Bowe Bergdahl spared prison time for US Army desertion

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US Army Sergeant Bowe Bergdahl at court on FridayImage copyright
Reuters

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Bergdahl was facing up to life in prison after he pleaded guilty last month to desertion

US Army soldier Bowe Bergdahl will be spared prison time after deserting his Afghan outpost in 2009, a judge has ruled.

Under the sentence in his court martial, the 31-year-old sergeant will be dishonourably discharged, reduced to private in rank and lose pay.

Prosecutors had argued Bergdahl should spend 14 years behind bars for endangering US troops in Afghanistan.

He spent five years in Taliban captivity after abandoning his post.

On Friday, the judge said the Idaho native must forfeit pay equal to $1,000 (£765) per month for 10 months.

Bergdahl had been facing up to life in prison after he pleaded guilty last month to desertion and misbehaviour before the enemy.

His lawyer Eugene Fidell told reporters outside court it had been “a terrible ordeal” for his client.

“He’s certainly glad this is over,” Mr Fidell added.

Major Justin Oshana, for the prosecution, told the sentencing hearing that other troops were injured in the hunt for Bergdahl.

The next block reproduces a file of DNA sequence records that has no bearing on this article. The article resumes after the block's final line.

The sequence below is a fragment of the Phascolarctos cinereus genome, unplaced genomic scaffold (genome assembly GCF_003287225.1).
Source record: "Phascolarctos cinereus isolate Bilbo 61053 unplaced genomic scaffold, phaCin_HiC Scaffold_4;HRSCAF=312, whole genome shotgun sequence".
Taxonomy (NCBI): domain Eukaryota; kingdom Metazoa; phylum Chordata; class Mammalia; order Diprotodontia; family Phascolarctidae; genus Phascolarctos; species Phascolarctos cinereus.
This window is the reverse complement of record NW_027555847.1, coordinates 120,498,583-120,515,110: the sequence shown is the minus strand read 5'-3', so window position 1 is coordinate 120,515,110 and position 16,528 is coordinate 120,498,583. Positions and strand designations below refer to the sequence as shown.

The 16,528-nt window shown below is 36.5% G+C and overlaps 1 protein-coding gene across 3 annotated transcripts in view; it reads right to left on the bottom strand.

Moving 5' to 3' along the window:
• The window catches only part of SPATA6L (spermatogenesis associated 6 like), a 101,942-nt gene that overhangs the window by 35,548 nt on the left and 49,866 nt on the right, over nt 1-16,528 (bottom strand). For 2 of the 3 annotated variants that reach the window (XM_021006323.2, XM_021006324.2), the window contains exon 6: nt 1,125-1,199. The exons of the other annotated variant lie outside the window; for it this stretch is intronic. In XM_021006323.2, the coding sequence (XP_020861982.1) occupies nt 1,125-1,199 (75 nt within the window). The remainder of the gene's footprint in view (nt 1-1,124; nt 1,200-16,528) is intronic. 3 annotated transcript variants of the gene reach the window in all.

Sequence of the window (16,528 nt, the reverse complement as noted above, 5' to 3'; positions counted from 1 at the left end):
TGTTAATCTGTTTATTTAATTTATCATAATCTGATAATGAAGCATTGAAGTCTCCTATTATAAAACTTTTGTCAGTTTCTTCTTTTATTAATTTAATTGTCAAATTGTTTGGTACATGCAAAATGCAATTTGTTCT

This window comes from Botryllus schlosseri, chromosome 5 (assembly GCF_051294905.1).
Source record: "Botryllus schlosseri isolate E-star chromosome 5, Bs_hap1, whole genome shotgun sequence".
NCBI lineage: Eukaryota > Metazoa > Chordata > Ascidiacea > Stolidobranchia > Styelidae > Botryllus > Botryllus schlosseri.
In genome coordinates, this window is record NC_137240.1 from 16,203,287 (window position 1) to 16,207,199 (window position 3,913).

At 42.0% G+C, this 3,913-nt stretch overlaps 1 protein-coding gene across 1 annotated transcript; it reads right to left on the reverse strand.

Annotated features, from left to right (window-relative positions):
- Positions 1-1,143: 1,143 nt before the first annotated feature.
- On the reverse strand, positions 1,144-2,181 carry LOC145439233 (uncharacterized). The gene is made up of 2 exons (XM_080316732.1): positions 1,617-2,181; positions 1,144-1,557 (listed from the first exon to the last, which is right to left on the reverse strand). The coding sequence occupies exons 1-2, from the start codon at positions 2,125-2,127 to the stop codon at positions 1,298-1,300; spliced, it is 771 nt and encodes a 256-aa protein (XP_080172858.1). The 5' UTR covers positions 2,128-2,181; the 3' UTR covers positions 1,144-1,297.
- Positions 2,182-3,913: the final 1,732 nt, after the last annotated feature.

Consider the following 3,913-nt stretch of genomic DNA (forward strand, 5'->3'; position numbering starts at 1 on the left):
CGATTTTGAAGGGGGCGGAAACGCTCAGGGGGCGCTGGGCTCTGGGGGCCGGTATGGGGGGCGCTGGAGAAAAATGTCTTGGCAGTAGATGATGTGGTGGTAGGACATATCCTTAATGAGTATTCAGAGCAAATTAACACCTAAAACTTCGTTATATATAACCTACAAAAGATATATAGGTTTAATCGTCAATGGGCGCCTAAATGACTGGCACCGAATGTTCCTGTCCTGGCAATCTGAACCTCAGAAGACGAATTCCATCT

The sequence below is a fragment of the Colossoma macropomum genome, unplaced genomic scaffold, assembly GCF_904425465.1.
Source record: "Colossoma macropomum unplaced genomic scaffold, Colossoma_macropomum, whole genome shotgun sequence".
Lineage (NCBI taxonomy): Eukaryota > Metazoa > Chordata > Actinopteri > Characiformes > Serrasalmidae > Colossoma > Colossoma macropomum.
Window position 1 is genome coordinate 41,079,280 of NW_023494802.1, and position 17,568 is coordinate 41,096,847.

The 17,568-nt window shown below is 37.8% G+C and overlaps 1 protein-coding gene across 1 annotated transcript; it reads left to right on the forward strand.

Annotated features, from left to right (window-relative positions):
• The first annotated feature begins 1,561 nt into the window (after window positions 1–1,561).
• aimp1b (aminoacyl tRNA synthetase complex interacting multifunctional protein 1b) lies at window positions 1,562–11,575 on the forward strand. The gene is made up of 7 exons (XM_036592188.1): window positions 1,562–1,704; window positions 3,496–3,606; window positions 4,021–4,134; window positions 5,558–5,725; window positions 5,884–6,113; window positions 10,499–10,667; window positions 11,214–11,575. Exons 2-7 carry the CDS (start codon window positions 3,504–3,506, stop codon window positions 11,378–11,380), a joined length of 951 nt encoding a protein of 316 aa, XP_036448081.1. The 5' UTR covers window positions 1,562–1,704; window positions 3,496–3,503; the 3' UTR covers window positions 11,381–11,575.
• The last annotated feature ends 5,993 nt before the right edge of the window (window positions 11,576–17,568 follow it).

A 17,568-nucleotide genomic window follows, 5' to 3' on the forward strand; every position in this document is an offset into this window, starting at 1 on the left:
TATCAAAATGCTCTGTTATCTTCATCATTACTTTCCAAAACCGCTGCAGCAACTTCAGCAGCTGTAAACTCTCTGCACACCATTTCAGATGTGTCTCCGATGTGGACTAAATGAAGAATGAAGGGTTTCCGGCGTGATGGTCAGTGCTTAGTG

But Captain Nina Banks, for the defence, said that when he deserted Bergdahl had not yet been diagnosed with schizotypal personality disorder, which includes grandiose thinking.

The soldier said he had walked away from his outpost in Paktika province to report problems in his unit.

On Monday, Bergdahl took the stand to apologise to the troops who were wounded in the search for him.

“I made a horrible mistake,” he said in the courtroom at Fort Bragg, North Carolina. “Saying I’m sorry is not enough.”

Master Sergeant Mark Allen was shot in the head during a July 2009 mission to find Bergdahl.

His wife, Shannon Allen, was a prosecution witness this week, describing the impact of her husband’s debilitating brain injury.

“Instead of being his wife, I’m his caregiver,” she said.

“Which doesn’t mean I love him any less, but it’s a very different dynamic.

“We can’t even hold hands anymore without me prying open his hand and putting mine in.”

Bergdahl testified that his Taliban captors had locked him in a cage after he briefly escaped.

He said he received little food, water or sleep and was forced to watch beheading videos.

Bergdahl was freed in a politically contentious 2014 Taliban prisoner swap brokered by the Democratic administration of former President Barack Obama.

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